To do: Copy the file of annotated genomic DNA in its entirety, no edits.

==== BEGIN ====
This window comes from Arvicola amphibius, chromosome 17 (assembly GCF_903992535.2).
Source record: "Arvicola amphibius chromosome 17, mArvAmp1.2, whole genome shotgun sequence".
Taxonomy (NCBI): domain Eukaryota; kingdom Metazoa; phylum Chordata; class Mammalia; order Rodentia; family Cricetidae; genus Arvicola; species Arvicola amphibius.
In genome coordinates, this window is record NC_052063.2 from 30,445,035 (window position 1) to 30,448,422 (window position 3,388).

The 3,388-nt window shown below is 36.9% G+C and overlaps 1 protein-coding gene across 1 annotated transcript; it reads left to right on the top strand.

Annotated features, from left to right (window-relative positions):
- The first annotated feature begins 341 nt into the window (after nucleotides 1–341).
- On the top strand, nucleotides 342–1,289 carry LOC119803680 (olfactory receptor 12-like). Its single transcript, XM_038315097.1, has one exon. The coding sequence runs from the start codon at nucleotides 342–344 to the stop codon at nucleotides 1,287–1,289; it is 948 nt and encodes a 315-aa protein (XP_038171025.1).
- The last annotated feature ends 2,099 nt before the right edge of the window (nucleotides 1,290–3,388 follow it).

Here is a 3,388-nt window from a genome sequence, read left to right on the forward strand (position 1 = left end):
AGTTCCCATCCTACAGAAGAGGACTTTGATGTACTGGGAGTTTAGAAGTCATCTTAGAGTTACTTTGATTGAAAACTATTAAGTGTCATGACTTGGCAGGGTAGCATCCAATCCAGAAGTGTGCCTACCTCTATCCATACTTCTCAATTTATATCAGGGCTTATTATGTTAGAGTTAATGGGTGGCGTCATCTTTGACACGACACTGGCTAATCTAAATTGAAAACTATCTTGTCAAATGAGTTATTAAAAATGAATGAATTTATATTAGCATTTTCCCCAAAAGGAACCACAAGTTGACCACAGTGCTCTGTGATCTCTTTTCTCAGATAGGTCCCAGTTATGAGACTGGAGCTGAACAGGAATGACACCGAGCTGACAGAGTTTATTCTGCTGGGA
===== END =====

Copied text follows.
This window comes from Arvicola amphibius, chromosome 17 (assembly GCF_903992535.2).
Source record: "Arvicola amphibius chromosome 17, mArvAmp1.2, whole genome shotgun sequence".
Taxonomy (NCBI): domain Eukaryota; kingdom Metazoa; phylum Chordata; class Mammalia; order Rodentia; family Cricetidae; genus Arvicola; species Arvicola amphibius.
In genome coordinates, this window is record NC_052063.2 from 30,445,035 (window position 1) to 30,448,422 (window position 3,388).

The 3,388-nt window shown below is 36.9% G+C and overlaps 1 protein-coding gene across 1 annotated transcript; it reads left to right on the top strand.

Annotated features, from left to right (window-relative positions):
- The first annotated feature begins 341 nt into the window (after nucleotides 1–341).
- On the top strand, nucleotides 342–1,289 carry LOC119803680 (olfactory receptor 12-like). Its single transcript, XM_038315097.1, has one exon. The coding sequence runs from the start codon at nucleotides 342–344 to the stop codon at nucleotides 1,287–1,289; it is 948 nt and encodes a 315-aa protein (XP_038171025.1).
- The last annotated feature ends 2,099 nt before the right edge of the window (nucleotides 1,290–3,388 follow it).

Here is a 3,388-nt window from a genome sequence, read left to right on the forward strand (position 1 = left end):
AGTTCCCATCCTACAGAAGAGGACTTTGATGTACTGGGAGTTTAGAAGTCATCTTAGAGTTACTTTGATTGAAAACTATTAAGTGTCATGACTTGGCAGGGTAGCATCCAATCCAGAAGTGTGCCTACCTCTATCCATACTTCTCAATTTATATCAGGGCTTATTATGTTAGAGTTAATGGGTGGCGTCATCTTTGACACGACACTGGCTAATCTAAATTGAAAACTATCTTGTCAAATGAGTTATTAAAAATGAATGAATTTATATTAGCATTTTCCCCAAAAGGAACCACAAGTTGACCACAGTGCTCTGTGATCTCTTTTCTCAGATAGGTCCCAGTTATGAGACTGGAGCTGAACAGGAATGACACCGAGCTGACAGAGTTTATTCTGCTGGGA